Highlands & Islands

Argyll, Sutherland and Wester Ross may harbour rare chequered skipper butterfly

Chequered skipper
Image caption Chequered skippers need damp summers and mild winters

A search has been launched for new colonies of a rare butterfly which it had been thought could only be found near a town in the Highlands.

Chequered skippers survive within a 30 mile (48km) radius of Fort William after dying out elsewhere in the UK.

Its caterpillars feed on purple moor-grass which stays green for longer because of the area's climate.

Following research, scientists now believe the butterfly may also be found in Argyll, Sutherland and Wester Ross.

Studies by Butterfly Conservation Scotland (BCS) and the Joint Nature Conservation Committee (JNCC) suggest the availability of suitable habitat has been underestimated.

They have produced a table of areas where chequered skippers might be found.

The butterfly needs damp summers and mild winters which allow purple moor-grass to stay green late into the autumn.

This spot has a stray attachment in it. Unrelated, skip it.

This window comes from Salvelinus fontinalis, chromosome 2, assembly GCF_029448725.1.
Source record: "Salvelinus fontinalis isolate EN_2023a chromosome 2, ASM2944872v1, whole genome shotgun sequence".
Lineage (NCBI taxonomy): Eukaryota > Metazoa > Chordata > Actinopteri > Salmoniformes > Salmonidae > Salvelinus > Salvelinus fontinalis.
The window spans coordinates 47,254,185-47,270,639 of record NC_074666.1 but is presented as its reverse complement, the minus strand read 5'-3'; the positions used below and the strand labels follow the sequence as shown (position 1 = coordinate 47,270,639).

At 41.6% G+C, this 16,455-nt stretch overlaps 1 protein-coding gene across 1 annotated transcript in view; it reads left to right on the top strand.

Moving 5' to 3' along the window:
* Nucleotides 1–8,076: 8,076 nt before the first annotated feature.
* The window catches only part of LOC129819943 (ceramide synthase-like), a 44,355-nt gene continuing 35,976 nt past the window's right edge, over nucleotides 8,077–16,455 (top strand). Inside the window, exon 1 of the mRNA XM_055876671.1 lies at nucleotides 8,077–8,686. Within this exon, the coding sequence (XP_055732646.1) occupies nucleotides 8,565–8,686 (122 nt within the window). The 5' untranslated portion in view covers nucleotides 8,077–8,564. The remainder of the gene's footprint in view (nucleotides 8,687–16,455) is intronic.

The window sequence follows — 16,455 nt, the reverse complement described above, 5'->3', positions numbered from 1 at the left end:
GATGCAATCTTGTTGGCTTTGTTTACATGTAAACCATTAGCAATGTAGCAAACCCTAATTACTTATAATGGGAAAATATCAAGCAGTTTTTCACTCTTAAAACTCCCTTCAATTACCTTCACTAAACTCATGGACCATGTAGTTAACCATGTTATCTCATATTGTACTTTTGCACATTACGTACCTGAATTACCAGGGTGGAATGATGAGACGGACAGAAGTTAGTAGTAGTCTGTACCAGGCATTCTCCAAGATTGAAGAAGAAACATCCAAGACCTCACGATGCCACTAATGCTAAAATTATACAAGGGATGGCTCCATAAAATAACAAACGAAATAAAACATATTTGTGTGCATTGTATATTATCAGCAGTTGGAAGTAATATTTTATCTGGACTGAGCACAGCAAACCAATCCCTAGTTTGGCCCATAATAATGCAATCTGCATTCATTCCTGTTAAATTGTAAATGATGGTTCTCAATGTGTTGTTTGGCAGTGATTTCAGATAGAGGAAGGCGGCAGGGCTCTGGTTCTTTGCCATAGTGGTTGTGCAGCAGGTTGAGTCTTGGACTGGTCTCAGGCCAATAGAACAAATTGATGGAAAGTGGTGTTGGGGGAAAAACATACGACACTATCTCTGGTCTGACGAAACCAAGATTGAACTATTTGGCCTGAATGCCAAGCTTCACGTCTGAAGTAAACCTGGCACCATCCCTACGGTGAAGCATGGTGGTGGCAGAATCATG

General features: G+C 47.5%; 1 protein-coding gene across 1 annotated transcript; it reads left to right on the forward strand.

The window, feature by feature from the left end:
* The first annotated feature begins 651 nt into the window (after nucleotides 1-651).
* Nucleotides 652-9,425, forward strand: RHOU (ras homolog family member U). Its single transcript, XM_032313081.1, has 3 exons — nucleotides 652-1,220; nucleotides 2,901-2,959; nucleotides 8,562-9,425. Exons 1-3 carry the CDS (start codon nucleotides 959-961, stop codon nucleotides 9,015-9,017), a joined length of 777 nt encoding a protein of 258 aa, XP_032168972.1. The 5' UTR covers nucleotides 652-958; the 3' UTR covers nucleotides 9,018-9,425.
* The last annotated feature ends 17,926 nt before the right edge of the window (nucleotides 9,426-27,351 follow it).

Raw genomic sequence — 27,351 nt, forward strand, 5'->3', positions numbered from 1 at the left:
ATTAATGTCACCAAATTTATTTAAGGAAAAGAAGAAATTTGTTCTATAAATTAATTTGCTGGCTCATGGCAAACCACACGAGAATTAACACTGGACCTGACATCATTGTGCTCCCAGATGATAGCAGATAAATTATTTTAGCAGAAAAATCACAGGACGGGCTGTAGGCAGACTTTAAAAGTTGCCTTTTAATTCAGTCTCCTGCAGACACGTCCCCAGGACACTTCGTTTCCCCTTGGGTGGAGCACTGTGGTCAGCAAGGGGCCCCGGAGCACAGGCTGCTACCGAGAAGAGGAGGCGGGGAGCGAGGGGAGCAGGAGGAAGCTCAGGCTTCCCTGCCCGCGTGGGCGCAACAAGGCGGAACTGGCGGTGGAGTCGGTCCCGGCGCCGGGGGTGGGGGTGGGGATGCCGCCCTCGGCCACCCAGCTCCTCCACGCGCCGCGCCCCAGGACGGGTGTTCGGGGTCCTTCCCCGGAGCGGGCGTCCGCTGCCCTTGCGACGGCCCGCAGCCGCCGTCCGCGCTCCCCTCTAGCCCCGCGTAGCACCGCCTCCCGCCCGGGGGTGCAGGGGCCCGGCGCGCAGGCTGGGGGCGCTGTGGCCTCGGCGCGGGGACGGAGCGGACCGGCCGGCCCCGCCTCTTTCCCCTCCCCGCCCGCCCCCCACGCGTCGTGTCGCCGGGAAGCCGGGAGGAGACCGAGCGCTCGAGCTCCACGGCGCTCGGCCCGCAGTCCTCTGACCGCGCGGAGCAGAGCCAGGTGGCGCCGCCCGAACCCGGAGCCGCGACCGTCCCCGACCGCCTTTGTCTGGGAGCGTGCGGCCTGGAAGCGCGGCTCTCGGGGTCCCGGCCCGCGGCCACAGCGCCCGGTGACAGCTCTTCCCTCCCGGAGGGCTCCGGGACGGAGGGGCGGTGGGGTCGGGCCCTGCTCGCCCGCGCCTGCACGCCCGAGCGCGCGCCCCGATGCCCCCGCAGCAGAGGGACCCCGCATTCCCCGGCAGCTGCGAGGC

This helps the caterpillars to complete their development before hibernating for the winter.

Elsewhere in the UK, the plant turns brown too early in the year for this to happen.

'Enigmatic butterfly'

BCS said chequered skippers were usually on the wing from mid May until the end of June.

It can be seen on warm and sunny days, even during brief spells of sunshine, feeding on nectar - particularly bugle, marsh thistle and orchids.

Senior conservation officer Dr Tom Prescott said: "The chequered skipper is a rare and enigmatic butterfly which we believe is probably more widespread than current records suggest.

"We have identified 100 1km-squares where we think the butterfly should occur but we do not have any sightings.

"We would like the public to get involved and see if this is true by looking for the butterfly in these areas."

More on this story

Related Internet links

The BBC is not responsible for the content of external Internet sites